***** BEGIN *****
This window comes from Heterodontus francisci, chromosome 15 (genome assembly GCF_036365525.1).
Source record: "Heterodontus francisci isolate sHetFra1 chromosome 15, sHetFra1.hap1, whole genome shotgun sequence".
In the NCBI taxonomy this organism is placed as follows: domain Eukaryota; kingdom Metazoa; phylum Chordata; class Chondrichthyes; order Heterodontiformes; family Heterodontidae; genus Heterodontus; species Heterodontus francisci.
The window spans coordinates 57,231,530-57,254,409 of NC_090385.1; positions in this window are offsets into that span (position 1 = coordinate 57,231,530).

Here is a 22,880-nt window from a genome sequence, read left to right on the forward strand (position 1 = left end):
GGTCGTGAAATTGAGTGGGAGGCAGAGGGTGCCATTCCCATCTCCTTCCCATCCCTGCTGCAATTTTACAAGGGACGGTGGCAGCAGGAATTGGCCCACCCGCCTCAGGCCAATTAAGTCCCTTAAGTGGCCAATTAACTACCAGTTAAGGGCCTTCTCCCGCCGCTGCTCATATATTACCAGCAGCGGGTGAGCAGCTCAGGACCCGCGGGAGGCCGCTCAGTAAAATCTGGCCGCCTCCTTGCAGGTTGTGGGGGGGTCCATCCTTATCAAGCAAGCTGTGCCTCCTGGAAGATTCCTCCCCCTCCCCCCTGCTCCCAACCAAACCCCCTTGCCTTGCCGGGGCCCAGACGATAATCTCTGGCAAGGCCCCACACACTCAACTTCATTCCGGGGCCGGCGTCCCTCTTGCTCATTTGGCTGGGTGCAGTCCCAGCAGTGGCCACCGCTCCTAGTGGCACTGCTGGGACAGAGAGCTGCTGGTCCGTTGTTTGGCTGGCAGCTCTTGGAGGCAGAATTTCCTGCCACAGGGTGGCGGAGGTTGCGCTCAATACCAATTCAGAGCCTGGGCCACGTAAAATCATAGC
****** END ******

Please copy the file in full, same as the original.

This window comes from Heterodontus francisci, chromosome 15 (genome assembly GCF_036365525.1).
Source record: "Heterodontus francisci isolate sHetFra1 chromosome 15, sHetFra1.hap1, whole genome shotgun sequence".
In the NCBI taxonomy this organism is placed as follows: domain Eukaryota; kingdom Metazoa; phylum Chordata; class Chondrichthyes; order Heterodontiformes; family Heterodontidae; genus Heterodontus; species Heterodontus francisci.
The window spans coordinates 57,231,530-57,254,409 of NC_090385.1; positions in this window are offsets into that span (position 1 = coordinate 57,231,530).

Here is a 22,880-nt window from a genome sequence, read left to right on the forward strand (position 1 = left end):
GGTCGTGAAATTGAGTGGGAGGCAGAGGGTGCCATTCCCATCTCCTTCCCATCCCTGCTGCAATTTTACAAGGGACGGTGGCAGCAGGAATTGGCCCACCCGCCTCAGGCCAATTAAGTCCCTTAAGTGGCCAATTAACTACCAGTTAAGGGCCTTCTCCCGCCGCTGCTCATATATTACCAGCAGCGGGTGAGCAGCTCAGGACCCGCGGGAGGCCGCTCAGTAAAATCTGGCCGCCTCCTTGCAGGTTGTGGGGGGGTCCATCCTTATCAAGCAAGCTGTGCCTCCTGGAAGATTCCTCCCCCTCCCCCCTGCTCCCAACCAAACCCCCTTGCCTTGCCGGGGCCCAGACGATAATCTCTGGCAAGGCCCCACACACTCAACTTCATTCCGGGGCCGGCGTCCCTCTTGCTCATTTGGCTGGGTGCAGTCCCAGCAGTGGCCACCGCTCCTAGTGGCACTGCTGGGACAGAGAGCTGCTGGTCCGTTGTTTGGCTGGCAGCTCTTGGAGGCAGAATTTCCTGCCACAGGGTGGCGGAGGTTGCGCTCAATACCAATTCAGAGCCTGGGCCACGTAAAATCATAGC